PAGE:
Yesterday China's official TV station spent 20 minutes attacking Starbucks for its high prices, saying Chinese consumers are getting charged up to 50% more for coffee than customers in the U.S., UK, and India. The country is on its way to becoming Starbucks's second-biggest market, and its profit margin across the region was 32% in its second quarter, compared to 21% in the Americas and 2% in Europe, Middle East, and Africa, according to the report.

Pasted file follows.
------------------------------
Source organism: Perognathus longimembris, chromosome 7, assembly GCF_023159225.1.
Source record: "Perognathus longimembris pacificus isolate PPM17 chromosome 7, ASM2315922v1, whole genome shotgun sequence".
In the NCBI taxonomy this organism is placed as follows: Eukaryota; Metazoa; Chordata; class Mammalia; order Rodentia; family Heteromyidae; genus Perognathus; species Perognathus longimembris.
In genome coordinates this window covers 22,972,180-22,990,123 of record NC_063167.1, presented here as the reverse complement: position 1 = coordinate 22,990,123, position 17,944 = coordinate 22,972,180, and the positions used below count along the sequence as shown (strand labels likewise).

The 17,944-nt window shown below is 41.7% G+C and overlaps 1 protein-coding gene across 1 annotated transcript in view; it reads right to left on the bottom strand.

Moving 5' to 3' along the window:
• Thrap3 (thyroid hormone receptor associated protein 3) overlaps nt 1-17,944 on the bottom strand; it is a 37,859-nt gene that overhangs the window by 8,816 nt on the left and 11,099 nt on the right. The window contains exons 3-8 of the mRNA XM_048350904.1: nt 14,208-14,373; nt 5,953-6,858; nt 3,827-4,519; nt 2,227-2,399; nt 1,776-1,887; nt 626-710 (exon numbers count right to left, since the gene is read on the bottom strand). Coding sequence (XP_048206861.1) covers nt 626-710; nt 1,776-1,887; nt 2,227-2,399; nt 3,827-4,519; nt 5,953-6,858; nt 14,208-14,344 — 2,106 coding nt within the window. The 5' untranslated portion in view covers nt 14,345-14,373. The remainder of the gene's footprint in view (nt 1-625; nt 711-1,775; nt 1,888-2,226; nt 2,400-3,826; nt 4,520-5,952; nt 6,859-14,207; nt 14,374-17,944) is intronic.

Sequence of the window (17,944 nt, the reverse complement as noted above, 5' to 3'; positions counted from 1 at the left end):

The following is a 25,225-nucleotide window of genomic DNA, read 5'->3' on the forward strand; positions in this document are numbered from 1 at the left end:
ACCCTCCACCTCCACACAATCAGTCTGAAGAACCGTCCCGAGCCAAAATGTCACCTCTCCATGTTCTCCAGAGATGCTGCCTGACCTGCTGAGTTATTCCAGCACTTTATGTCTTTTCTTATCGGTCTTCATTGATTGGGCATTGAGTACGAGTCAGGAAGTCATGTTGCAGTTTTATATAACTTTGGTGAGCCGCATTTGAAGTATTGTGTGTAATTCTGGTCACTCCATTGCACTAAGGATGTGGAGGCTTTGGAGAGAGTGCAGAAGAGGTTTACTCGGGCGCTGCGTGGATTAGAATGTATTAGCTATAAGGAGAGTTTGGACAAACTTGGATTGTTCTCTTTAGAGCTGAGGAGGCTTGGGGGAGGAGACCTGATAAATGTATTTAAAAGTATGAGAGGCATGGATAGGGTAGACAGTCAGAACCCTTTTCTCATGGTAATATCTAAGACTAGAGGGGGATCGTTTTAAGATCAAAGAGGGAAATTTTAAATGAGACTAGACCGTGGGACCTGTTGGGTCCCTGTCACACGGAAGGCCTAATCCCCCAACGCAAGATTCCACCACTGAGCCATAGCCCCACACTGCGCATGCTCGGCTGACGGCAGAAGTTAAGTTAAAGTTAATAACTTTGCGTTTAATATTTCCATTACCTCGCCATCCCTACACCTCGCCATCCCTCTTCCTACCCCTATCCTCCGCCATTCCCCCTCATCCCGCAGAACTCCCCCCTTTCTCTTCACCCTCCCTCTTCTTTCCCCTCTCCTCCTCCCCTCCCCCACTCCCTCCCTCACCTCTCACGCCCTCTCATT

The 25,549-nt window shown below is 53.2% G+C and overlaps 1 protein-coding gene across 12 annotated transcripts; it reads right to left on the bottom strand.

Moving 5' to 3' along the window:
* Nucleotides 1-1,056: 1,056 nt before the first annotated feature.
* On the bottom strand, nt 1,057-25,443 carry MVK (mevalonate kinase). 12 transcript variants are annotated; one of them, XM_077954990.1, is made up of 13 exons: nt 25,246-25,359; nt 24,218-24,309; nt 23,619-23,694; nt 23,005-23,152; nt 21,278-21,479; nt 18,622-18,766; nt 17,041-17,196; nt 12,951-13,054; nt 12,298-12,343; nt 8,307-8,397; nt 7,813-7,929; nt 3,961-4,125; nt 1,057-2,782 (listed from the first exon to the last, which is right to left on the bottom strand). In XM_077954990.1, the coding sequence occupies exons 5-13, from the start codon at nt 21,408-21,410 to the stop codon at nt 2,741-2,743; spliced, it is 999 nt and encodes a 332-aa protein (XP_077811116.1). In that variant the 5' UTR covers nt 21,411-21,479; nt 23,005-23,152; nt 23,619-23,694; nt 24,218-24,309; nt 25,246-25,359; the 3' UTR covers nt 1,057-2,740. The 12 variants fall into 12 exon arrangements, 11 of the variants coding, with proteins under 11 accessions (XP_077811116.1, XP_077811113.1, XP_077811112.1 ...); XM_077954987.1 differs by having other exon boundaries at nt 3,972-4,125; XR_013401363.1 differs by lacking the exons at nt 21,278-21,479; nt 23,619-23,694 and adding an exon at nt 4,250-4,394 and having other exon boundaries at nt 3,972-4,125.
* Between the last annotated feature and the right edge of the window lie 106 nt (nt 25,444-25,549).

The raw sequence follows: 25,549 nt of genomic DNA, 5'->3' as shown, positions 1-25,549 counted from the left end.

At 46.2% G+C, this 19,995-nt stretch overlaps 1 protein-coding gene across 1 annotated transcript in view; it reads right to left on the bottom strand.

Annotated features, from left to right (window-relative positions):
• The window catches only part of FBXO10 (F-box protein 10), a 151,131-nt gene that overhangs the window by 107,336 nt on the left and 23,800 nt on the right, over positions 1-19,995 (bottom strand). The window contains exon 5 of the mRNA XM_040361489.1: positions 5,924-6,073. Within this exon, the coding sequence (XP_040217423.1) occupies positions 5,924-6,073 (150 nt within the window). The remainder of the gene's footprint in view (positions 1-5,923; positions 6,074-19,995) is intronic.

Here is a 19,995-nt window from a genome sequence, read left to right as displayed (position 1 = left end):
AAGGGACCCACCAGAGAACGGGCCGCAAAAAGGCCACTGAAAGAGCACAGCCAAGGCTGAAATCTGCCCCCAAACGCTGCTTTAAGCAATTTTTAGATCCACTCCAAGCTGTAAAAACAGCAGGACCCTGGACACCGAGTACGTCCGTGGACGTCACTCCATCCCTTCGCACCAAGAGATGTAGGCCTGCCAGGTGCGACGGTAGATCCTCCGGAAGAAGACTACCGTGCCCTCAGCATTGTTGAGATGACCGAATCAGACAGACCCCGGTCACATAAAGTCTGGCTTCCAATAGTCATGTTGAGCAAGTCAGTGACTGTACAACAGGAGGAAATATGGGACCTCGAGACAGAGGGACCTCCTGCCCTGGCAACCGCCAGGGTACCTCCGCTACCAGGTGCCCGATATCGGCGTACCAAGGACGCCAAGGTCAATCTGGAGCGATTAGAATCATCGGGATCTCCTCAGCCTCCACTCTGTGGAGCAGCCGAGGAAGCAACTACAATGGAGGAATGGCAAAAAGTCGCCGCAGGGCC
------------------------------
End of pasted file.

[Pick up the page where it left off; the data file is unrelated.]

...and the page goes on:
Starbucks has had varying responses to the criticism, which has been repeated across state-run media. In a statement to the Wall Street Journal, it said the numbers quoted pertained to the whole region, including affluent urban centers like Singapore, not to China alone. It told Reuters that prices in China are tied to local operating costs. Previously, a Starbucks spokesperson said real estate costs in China are higher because Chinese customers prefer to relax in more spacious coffee shops. The coffee giant is only the latest prominent foreign company to come under media fire for what is seen as unfair treatment of Chinese consumers. Foreign and especially luxury goods can carry 20% to 100% markups within the country. Previous targets included Apple, Walmart, and Volkswagen.